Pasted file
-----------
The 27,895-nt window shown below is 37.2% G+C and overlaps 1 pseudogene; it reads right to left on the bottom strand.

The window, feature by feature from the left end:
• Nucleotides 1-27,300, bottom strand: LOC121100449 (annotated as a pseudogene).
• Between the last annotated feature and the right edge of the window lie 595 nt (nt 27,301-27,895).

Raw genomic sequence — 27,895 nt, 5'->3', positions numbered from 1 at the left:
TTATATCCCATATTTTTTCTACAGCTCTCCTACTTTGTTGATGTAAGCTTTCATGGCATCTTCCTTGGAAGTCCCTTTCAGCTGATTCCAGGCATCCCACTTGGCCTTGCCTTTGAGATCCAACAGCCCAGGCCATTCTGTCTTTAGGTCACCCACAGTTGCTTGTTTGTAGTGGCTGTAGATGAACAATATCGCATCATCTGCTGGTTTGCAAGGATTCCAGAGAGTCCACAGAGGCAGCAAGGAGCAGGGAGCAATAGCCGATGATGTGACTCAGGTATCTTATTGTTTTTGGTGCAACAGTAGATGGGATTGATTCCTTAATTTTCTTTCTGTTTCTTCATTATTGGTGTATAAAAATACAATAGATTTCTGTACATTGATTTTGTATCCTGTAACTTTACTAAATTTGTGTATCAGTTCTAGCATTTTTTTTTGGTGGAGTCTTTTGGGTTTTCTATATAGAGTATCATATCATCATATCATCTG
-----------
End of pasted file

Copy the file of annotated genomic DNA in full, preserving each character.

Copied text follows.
The 27,895-nt window shown below is 37.2% G+C and overlaps 1 pseudogene; it reads right to left on the bottom strand.

The window, feature by feature from the left end:
• Nucleotides 1-27,300, bottom strand: LOC121100449 (annotated as a pseudogene).
• Between the last annotated feature and the right edge of the window lie 595 nt (nt 27,301-27,895).

Raw genomic sequence — 27,895 nt, 5'->3', positions numbered from 1 at the left:
TTATATCCCATATTTTTTCTACAGCTCTCCTACTTTGTTGATGTAAGCTTTCATGGCATCTTCCTTGGAAGTCCCTTTCAGCTGATTCCAGGCATCCCACTTGGCCTTGCCTTTGAGATCCAACAGCCCAGGCCATTCTGTCTTTAGGTCACCCACAGTTGCTTGTTTGTAGTGGCTGTAGATGAACAATATCGCATCATCTGCTGGTTTGCAAGGATTCCAGAGAGTCCACAGAGGCAGCAAGGAGCAGGGAGCAATAGCCGATGATGTGACTCAGGTATCTTATTGTTTTTGGTGCAACAGTAGATGGGATTGATTCCTTAATTTTCTTTCTGTTTCTTCATTATTGGTGTATAAAAATACAATAGATTTCTGTACATTGATTTTGTATCCTGTAACTTTACTAAATTTGTGTATCAGTTCTAGCATTTTTTTTTGGTGGAGTCTTTTGGGTTTTCTATATAGAGTATCATATCATCATATCATCTG